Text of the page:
Healthcare professionals agree that good mental health is essential to personal well-being. Yet, we continue to see disparities in the accessibility of mental health services for certain groups. At Side by Side, we’re taking a proactive approach, working together to ask the right questions, listening to what our youth need, and meeting them where they are.
One common barrier in the Latinx community is a general distrust of medication, which can prevent youth from receiving medications prescribed for anxiety and depression. One solution? “Bilingual parent workshops,” says You Thrive Program Manager Adrian Maldonado, “that educate parents and also to create a supportive group environment for them, similar to the camaraderie shared by our youth.”
Latinx are the largest growing ethnicity in Sonoma County, yet reports show that they are the community that least seeks out mental health services. Maldonado recently piloted a program around reducing the stigma associated with mental health services for middle school Latinx youth in Healdsburg thanks to a grant from the Sonoma County Vintners Foundation. “The process of sharing experiences, successes, and solutions provides a sense of unity and that there is nothing to be ashamed of,” says Maldonado.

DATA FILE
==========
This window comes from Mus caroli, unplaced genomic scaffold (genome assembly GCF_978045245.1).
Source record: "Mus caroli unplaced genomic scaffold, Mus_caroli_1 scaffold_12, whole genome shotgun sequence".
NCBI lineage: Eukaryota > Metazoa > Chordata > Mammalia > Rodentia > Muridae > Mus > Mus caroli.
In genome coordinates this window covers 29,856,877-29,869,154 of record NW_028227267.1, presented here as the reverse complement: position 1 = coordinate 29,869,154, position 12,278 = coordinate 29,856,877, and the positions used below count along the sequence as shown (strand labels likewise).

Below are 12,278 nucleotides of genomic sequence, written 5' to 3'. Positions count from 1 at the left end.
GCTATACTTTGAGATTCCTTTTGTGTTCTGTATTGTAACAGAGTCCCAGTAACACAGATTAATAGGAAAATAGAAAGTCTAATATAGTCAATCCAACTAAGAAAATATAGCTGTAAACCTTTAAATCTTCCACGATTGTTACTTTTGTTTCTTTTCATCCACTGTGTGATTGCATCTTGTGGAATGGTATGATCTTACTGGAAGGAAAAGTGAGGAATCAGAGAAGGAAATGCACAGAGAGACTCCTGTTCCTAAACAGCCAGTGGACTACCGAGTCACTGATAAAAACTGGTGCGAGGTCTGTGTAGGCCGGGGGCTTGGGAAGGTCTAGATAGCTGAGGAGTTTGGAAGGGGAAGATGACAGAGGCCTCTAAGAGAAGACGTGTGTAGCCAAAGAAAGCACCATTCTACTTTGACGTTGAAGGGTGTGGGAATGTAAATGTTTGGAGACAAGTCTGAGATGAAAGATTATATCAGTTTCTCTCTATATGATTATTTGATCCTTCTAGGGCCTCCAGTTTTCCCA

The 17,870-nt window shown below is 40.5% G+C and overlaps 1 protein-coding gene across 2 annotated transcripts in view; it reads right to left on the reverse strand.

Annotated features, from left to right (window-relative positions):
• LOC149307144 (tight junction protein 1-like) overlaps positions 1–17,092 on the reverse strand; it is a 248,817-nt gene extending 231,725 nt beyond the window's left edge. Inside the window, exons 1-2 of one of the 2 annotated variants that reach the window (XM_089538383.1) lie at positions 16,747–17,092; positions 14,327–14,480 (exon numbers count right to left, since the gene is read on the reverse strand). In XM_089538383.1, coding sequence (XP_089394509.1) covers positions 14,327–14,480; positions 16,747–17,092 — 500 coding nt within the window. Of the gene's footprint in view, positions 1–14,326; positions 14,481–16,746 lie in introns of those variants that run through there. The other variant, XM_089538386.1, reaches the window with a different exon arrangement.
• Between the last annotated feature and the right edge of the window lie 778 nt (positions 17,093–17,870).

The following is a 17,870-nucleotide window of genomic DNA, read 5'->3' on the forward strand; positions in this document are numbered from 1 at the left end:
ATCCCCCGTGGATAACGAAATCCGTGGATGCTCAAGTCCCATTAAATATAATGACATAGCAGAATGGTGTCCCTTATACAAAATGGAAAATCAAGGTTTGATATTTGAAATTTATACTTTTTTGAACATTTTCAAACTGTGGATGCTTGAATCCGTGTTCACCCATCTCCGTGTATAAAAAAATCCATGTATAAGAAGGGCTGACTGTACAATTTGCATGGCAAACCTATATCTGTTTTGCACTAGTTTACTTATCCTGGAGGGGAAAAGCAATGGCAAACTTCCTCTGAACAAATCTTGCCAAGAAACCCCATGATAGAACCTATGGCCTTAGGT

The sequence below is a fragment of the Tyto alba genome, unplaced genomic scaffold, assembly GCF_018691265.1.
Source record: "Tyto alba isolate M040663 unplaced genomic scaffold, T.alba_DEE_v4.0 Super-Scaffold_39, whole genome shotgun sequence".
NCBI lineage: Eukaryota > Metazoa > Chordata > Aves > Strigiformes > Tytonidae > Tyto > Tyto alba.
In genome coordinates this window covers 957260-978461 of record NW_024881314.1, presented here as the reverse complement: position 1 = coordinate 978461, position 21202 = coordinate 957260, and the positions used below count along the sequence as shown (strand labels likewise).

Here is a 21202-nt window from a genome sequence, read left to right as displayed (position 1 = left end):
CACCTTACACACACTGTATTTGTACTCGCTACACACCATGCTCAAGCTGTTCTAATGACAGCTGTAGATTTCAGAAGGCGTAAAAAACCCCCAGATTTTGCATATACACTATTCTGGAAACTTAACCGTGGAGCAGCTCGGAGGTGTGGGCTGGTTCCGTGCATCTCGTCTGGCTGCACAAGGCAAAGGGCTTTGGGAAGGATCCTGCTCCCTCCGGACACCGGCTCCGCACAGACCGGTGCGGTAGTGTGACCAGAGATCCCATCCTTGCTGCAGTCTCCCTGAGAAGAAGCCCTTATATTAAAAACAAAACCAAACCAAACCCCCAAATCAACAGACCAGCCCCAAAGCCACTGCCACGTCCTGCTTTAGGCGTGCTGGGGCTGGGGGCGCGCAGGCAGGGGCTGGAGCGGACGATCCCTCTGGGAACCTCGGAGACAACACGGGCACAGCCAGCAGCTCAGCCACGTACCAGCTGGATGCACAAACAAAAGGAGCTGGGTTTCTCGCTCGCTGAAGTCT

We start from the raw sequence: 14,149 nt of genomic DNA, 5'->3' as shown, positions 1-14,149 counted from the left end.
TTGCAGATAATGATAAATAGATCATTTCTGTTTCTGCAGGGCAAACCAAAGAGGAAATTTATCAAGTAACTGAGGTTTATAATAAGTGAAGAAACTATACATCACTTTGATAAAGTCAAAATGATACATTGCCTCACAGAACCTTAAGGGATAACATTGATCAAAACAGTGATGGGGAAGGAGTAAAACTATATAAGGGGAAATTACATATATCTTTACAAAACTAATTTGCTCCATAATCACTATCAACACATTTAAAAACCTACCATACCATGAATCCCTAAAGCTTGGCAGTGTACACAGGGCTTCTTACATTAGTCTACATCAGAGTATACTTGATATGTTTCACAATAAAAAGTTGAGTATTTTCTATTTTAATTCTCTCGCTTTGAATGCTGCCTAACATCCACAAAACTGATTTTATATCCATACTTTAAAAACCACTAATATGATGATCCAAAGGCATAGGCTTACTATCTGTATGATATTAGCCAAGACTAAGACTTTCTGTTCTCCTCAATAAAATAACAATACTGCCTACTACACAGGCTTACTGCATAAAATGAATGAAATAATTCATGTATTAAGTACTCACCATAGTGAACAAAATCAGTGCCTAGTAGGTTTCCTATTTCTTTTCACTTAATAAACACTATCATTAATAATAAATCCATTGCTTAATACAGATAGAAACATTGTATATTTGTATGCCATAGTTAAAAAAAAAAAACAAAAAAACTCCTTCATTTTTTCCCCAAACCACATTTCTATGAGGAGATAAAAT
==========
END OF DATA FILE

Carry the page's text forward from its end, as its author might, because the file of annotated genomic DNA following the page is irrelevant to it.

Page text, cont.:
But beyond individual therapy and group support, Maldonado believes that there are many paths to healing. Pre-pandemic, YouThrive sponsored convivencias, gatherings where participants enjoyed traditional recipes, played cultural music, and shared stories from childhood. “In the Latinx community, food is a way of dealing with stress, coping, and expressing love and caring for one another. These cultural gatherings really fostered a sense of community and pride, which offers healing on a different level.”
Our Space program manager Diego Basdeo Fitzgerald uses a similar approach. Instead of immediately referring a troubled LGBTQIA+ youth to therapy, “Sometimes, we just sit with them. We allow space to build rapport and trust, and that often leads to the youth opening up. At that point, they might accept a referral to Community Counseling,” says Basdeo Fitzgerald. “But first it’s essential to build trust.”